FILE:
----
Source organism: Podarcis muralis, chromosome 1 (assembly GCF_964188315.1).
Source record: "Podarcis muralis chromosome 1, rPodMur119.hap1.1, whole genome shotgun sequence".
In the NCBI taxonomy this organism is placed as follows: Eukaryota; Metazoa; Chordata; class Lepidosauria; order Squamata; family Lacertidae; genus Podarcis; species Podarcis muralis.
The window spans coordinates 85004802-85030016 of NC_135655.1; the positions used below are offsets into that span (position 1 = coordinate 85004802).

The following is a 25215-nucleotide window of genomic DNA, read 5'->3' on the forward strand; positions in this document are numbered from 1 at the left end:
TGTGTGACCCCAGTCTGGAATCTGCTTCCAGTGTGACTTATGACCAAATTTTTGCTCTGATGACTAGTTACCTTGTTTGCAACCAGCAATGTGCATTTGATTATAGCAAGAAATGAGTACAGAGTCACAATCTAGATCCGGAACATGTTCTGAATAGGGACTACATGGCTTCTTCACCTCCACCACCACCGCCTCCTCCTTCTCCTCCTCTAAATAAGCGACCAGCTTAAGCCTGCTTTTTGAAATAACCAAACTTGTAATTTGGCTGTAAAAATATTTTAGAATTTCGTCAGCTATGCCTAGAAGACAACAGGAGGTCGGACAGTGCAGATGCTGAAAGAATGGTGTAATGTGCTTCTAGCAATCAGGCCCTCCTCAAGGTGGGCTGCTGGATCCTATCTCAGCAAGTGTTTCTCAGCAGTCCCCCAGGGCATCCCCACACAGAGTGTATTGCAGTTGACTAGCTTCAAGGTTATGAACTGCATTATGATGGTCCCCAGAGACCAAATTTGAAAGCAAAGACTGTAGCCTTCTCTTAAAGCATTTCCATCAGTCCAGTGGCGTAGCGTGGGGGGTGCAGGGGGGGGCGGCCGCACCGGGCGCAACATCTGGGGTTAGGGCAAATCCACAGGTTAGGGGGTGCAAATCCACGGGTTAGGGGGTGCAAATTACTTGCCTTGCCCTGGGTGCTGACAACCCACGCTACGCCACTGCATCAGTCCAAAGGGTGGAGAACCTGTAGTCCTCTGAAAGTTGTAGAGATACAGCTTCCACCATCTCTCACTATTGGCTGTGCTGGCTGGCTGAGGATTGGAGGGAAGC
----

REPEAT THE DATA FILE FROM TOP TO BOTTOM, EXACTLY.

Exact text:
Source organism: Podarcis muralis, chromosome 1 (assembly GCF_964188315.1).
Source record: "Podarcis muralis chromosome 1, rPodMur119.hap1.1, whole genome shotgun sequence".
In the NCBI taxonomy this organism is placed as follows: Eukaryota; Metazoa; Chordata; class Lepidosauria; order Squamata; family Lacertidae; genus Podarcis; species Podarcis muralis.
The window spans coordinates 85004802-85030016 of NC_135655.1; the positions used below are offsets into that span (position 1 = coordinate 85004802).

The following is a 25215-nucleotide window of genomic DNA, read 5'->3' on the forward strand; positions in this document are numbered from 1 at the left end:
TGTGTGACCCCAGTCTGGAATCTGCTTCCAGTGTGACTTATGACCAAATTTTTGCTCTGATGACTAGTTACCTTGTTTGCAACCAGCAATGTGCATTTGATTATAGCAAGAAATGAGTACAGAGTCACAATCTAGATCCGGAACATGTTCTGAATAGGGACTACATGGCTTCTTCACCTCCACCACCACCGCCTCCTCCTTCTCCTCCTCTAAATAAGCGACCAGCTTAAGCCTGCTTTTTGAAATAACCAAACTTGTAATTTGGCTGTAAAAATATTTTAGAATTTCGTCAGCTATGCCTAGAAGACAACAGGAGGTCGGACAGTGCAGATGCTGAAAGAATGGTGTAATGTGCTTCTAGCAATCAGGCCCTCCTCAAGGTGGGCTGCTGGATCCTATCTCAGCAAGTGTTTCTCAGCAGTCCCCCAGGGCATCCCCACACAGAGTGTATTGCAGTTGACTAGCTTCAAGGTTATGAACTGCATTATGATGGTCCCCAGAGACCAAATTTGAAAGCAAAGACTGTAGCCTTCTCTTAAAGCATTTCCATCAGTCCAGTGGCGTAGCGTGGGGGGTGCAGGGGGGGGCGGCCGCACCGGGCGCAACATCTGGGGTTAGGGCAAATCCACAGGTTAGGGGGTGCAAATCCACGGGTTAGGGGGTGCAAATTACTTGCCTTGCCCTGGGTGCTGACAACCCACGCTACGCCACTGCATCAGTCCAAAGGGTGGAGAACCTGTAGTCCTCTGAAAGTTGTAGAGATACAGCTTCCACCATCTCTCACTATTGGCTGTGCTGGCTGGCTGAGGATTGGAGGGAAGC